4. Facebook quietly developed a facial recognition app several years ago that it used to identify coworkers and their friends, according to a new report from Business Insider. The social media giant says the app - which used a person's photo to obtain their name and profile picture - has been discontinued since its creation in 2015 or 2016. It only worked on employees who had facial recognition enabled and was designed as a "way to learn about new technologies," a Facebook spokesperson said. In the meantime, the social network remains embroiled in a class-action lawsuit that claims it collected facial recognition data without users' permission, which is an apparent violation of the Illinois Biometric Information Privacy Act. - ENGADGET

5. In a new op-ed published in The Los Angeles Times, Amos Toh, a senior researcher on AI at Human Rights Watch, covers the challenges and concerns surrounding AI-enabled monitoring and behavior/emotion recognition. The uses of the AI technology range from flagging suspects in criminal investigations, to tracking and profiling minorities, he notes. But concerns abound that the technology could single out marginalized populations, or incorrectly assume the emotions and intentions of people, among other misuses. Unless new regulations are put into place, "things are about to get a lot scarier," Toh writes, adding that "transparency is a prerequisite both for protecting individual rights and for assessing whether government practices are lawful, necessary and proportionate." - LA TIMES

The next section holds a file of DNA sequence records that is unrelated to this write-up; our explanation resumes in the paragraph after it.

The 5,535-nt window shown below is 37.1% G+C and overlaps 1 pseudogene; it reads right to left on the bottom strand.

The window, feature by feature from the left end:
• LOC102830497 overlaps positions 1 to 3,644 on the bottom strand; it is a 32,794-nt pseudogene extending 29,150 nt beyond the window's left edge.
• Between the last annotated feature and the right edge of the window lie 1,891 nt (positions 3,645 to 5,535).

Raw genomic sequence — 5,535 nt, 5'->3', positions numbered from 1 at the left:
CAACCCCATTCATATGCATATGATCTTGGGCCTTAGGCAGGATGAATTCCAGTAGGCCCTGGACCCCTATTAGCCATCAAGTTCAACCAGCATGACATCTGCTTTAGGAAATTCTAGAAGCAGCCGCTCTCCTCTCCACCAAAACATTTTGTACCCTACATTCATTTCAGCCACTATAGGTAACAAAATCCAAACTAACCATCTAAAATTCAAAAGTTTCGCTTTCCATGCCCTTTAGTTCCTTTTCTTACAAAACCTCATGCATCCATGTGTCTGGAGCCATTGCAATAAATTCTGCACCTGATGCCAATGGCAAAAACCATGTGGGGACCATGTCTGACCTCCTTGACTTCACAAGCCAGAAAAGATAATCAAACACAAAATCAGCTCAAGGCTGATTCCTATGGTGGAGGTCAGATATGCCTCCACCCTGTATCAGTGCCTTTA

6. HireVue has defended its use of AI to analyze applicants for jobs, saying it doesn't use facial recognition or scanning technology. In a statement sent to "Here & Now," the company said its AI-enabled video interviews aren't meant to replace humans in the hiring process, but are rather designed to enhance initial screenings of applicants. According to HireVue, bias is removed from the system by "constantly testing our algorithms and reviewing our approach with input from external data science researchers, social scientists, and educators." - WBUR

7. AI expert Dawn Song, a professor at the University of California, Berkeley, is working on a platform that would allow people to better control their data for privacy. Her new company, Oasis Labs, is developing a platform that would help people control their data and review how it's being used online, according to The New York Times. Song, who is a world expert on computer security and trustworthy AI, says that "it’s particularly important to develop technologies that can utilize data in a privacy-preserving way." You may recognize Song as the lead researcher of a team that investigated how easy it is to fool computer-vision systems, in this case by placing stickers on stop signs, convincing the AI they were actually 40-miles-per-hour speed limit signs. - NYTIMES

Written and curated by Beth Duckett in Orange County. Beth is a former reporter for The Arizona Republic who has written for USA Today, Get Out magazine and other publications. Follow her tweets about breaking news and other topics in southern California here.

Editor: Kim Lyons (Pittsburgh-based journalist and managing editor at Inside).